Fred Whitfield arrived in Colorado Springs, Colo., the weekend of Aug. 14 to accept the ultimate honor in his storied ProRodeo career — induction into the ProRodeo Hall of Fame.
While Hall of Fame induction usually comes at the end of ones career, Whitfield made certain everyone knew he was far from done and that he was planning to add to his lengthy, Hall of Fame-worthy resume.
Whitfield has won six world tie-down roping titles and one all-around world title. The aggregate mark of 84.0 seconds on 10 head that he set at the 1997 Wrangler National Finals Rodeo is one of the sport's most remarkable, likely akin to Barry Bond's single-season home run mark of 70. And Whitfield is aiming for more. Retirement can wait. Whitfield still has goals to accomplish before he hangs up his ropes.
"I don't want to set a timetable on it [retirement]," said Whitfield, 37, of Hockley, Texas. "I've got a couple of personal goals I want to reach, whether it's winning eight world titles or going to 20 straight NFRs, who knows? I'm not going to put that kind of pressure on myself, not in the public eye anyway. I see myself roping for another three or four years, as long as it takes to get accomplished what I set out to do."
While Whitfield is a virtual lock to qualify for the Wrangler National Finals Rodeo this December, he finds himself in the unusual position of trailing in the Jack Daniel's World Standings in his quest for world tie-down roping title No. 7. He sits fourth with $75,258 — about $27,000 behind world leader Stran Smith.
In a testament to Whitfield's great career, that's about as far out of first place as he's been since 1994, when he finished fourth in the world standings with $130,194, behind world champion Herbert Theriot's $151,922.
Beginning with the next year, Whitfield and Cody Ohl began an amazing streak, winning every world tie-down roping title. Whitfield won in 1995-96, 1999-2000 and 2002. Ohl won in 1997-98, 2001 and 2003.
Despite the deficit this year, Whitfield believes he can win the world title.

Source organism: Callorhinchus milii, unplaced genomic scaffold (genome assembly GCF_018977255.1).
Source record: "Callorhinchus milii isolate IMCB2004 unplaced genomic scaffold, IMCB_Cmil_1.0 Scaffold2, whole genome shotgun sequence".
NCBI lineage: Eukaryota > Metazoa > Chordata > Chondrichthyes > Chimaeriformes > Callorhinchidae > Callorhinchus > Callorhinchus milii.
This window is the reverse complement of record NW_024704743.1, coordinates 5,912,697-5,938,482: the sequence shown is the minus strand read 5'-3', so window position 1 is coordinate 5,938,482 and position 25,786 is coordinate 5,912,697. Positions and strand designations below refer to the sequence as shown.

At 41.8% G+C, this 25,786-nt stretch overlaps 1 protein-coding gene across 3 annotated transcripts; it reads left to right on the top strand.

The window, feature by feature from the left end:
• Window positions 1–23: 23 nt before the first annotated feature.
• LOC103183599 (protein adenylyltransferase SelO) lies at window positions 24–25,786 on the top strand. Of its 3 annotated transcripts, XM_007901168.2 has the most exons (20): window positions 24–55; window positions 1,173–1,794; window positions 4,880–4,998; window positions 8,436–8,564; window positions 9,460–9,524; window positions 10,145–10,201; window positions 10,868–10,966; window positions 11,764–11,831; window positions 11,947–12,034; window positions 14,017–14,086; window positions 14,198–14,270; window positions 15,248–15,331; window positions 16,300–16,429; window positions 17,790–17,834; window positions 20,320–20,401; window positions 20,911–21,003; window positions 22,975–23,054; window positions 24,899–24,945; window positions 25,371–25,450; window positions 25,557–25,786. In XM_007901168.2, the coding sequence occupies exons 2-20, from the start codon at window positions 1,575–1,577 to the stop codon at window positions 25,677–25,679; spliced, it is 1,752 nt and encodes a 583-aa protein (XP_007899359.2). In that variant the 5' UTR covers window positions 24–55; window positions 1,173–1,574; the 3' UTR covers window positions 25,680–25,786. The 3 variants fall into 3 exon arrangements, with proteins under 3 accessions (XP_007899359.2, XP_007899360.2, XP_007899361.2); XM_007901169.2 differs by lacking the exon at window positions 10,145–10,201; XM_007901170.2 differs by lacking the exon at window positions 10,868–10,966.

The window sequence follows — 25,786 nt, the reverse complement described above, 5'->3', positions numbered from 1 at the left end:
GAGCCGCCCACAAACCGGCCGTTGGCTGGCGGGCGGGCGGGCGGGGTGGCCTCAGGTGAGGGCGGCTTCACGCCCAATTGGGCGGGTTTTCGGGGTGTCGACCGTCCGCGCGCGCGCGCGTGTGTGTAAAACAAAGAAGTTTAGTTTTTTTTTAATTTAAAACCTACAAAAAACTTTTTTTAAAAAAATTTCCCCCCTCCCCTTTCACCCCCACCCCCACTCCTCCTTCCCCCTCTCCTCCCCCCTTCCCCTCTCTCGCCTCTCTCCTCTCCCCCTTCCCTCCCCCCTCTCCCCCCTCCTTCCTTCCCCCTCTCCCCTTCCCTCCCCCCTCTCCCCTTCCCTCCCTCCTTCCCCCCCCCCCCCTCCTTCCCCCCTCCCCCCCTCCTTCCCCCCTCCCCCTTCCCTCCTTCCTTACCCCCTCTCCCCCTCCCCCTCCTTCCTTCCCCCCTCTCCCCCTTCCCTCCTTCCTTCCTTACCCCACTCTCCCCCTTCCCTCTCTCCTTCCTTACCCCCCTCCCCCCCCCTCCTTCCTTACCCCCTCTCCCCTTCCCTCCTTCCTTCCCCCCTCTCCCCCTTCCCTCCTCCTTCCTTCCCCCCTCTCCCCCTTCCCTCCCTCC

"I'm always up for a challenge," Whitfield said. "I'm a little bit behind in the world standings. But I'm pretty much right where I want to be. I haven't had a very good season all year — just bad breaks and drawing bad. But champions overcome a lot. That's what it's all about."
Whitfield began his stretch run to the Wrangler NFR with a victory at the Horse Heaven Round-Up in Kennewick, Wash. (Aug. 25-28).
Whitfield won Round 1 in 7.7 seconds and finished second in Round 2 with another 7.7-second run, en route to capturing the aggregate title with a two-head total of 15.4 seconds. All totaled, he earned $4,650 in Kennewick. Whitfield also won the rodeo in San Juan Capistrano, Calif., earning an additional $4,101.
Those are the types of paydays to which Whitfield has grown accustomed during a career in which he was only the third cowboy in history to surpass $2 million in career earnings. Whitfield realizes he'll need a few more paydays like that to contend for a world title this year.
Yet, if there is anyone who can get it done, it's Whitfield.
"I think I'm a lot smarter now than I was back when I started," Whitfield said. "I just jumped into a pickup truck and drove mile after mile. Now you try to cut it down. When you draw well you've got to take advantage of it. A wasted opportunity nowadays is like a blown save. Every opportunity you get to win, you've got to take advantage of it."
One factor working in Whitfield's favor and one that his fellow tie-down ropers are no doubt well aware of is the fire that made him a world champion burns as brightly now as it ever has.
"I know that I'm getting older, but I have the same drive I had 10 years ago and that's the thing that makes me a contender," Whitfield said.